Salt in Bread Dough
A reprint of an article about salt’s functionality, originally printed by The Bread Bakers Guild of America.
Salt is such a minor ingredient in bread that few bakers stop to think about its exact role in bread-making. However, sometimes focusing a light on a seemingly unimportant aspect of bread-making can illuminate the whole bread-making process. Such is the case with salt. Salt exerts an influence on almost every stage of bread-making, and every aspect of bread. Why is salt one of bread’s cornerstones? What importance does it have beyond being a flavoring element? This article will attempt to explain and clarify some of the chemistry governing salt’s interactions with bread dough.
Salt’s primary purpose in bread is to evoke and enhance the bread’s flavor. To most Americans, saltless bread is insipid and virtually inedible, but adding only approximately 2% of the flour weight in salt to the average bread formula manifestly changes the perception of bread’s flavor, eliciting the full spectrum of complex flavor notes, including a sweetness that would be otherwise absent. It is interesting that the addition of salt to bread is a relatively new preference. Medieval bread was almost never salted because salt was very expensive and difficult to procure; thus, salt-less bread was preferred. According to Professor Raymond Calvel, professor emeritus of l’Ecole Francaise de Meunerie, French bread formulas started to include salt only at the end of the eighteenth century.
Besides flavoring the bread, bakers have long noted salt’s alteration of certain dough characteristics. Unsalted dough mixes faster, has little resistance to extension and feels sticky. Bakers who delay the salt addition during mixing find that once salt is added, the dough tightens, becoming more difficult to stretch, but also becomes stronger, and is thus capable of stretching farther without ripping. (Testing by cereal scientists confirms this seemingly contradictory observation: salted doughs are both more resistant to extension and more extensible once deformed.) During fermentation, salted doughs rise more slowly, an occurrence usually solely attributed to salt’s dehydrating effect on yeast. To understand how salt affects these changes, and to see if our assumptions hold true, we will need to take a look at the interactions within the dough on a molecular level.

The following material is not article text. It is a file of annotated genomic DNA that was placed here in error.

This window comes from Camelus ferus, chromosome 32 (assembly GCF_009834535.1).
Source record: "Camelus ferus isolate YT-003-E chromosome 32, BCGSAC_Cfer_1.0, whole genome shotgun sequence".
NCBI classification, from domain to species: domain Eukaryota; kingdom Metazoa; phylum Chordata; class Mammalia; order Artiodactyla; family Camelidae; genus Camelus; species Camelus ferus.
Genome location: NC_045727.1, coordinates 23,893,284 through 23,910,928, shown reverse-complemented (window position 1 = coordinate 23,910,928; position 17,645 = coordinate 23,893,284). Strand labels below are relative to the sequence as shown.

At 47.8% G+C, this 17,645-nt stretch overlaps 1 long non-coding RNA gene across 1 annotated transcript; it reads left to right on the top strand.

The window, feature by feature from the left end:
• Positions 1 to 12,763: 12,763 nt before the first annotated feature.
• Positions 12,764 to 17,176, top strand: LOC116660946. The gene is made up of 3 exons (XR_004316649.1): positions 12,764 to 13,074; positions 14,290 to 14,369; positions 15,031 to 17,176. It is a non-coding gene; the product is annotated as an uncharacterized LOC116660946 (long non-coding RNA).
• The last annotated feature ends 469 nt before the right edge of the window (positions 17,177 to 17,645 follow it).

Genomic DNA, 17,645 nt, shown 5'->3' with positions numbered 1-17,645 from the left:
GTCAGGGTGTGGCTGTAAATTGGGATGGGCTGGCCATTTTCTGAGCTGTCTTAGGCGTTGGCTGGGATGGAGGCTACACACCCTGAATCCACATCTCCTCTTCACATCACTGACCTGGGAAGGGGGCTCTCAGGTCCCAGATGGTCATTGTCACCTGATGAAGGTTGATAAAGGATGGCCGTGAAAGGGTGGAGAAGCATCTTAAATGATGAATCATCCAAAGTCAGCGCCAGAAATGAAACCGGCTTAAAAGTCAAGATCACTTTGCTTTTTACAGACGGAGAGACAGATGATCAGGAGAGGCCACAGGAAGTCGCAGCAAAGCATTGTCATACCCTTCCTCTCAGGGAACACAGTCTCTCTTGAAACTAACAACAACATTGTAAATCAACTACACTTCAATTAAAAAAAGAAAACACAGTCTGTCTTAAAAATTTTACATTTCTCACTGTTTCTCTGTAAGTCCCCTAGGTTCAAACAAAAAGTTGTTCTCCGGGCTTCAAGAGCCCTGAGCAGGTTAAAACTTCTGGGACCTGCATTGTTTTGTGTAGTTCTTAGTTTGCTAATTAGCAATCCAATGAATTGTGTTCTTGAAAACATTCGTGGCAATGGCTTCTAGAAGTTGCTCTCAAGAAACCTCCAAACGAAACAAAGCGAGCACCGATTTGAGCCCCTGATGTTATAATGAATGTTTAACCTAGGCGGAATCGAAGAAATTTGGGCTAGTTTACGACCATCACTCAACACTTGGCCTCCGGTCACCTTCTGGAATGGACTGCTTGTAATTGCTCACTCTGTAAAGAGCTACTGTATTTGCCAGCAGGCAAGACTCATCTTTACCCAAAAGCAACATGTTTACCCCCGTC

Table salt is a type of crystal made up of chlorine and sodium ions, or charged atoms. In its crystalline state, salt’s ions are positioned in a stable, geometric lattice. However, when mixed with an appropriate solvent such as water, salt dissolves, meaning that the ion lattice is forced apart by the solvent and the individual ions become enveloped by the solvent. This is exactly what occurs in a dough: crystalline salt is quickly dissolved by the dough’s liquid into sodium and chloride ions.
The presence of any type of dissolved material, including ions, in the dough’s liquid phase affects the function of the yeast and lactobacilli living in the dough (all doughs, not just sourdoughs, contain acidifying bacteria which contribute to the bread¹s flavor). In an unsalted dough, water will move freely into the yeast or bacteria cell. However, if salt is added to the dough, osmotic pressure, determined by the amount of material dissolved in the dough’s liquid, will increase, drawing out some of the cell’s water and thus partially dehydrating it. Higher osmotic pressure also limits the amount of fermentable sugars able to pass into the cell. These two effects–a loss of cell pressure and a decrease in sugars–combine to slow the overall rate of fermentation of both organisms. If the percentage of salt added to a dough becomes too high, excessive dehydration will eventually kill the yeast and bacteria.
Most scientists believe that at 2% of the flour weight or less, salt alone does not significantly alter either the yeast’s gassing power or the bacteria’s acid production. A study measuring the gas production in a fermenting dough has shown that gas production is retarded by only about 9% in a dough containing 1.5% salt (based on the flour weight).
Although salt’s osmotic effect on fermentation reduction may be minor, it must be taken into consideration when attempting to maximize the build up of fermentation byproducts in pre-ferments. Thus, salt is always omitted in sponges, poolish, biga, and most other pre-ferments to ensure the greatest possible production of byproducts.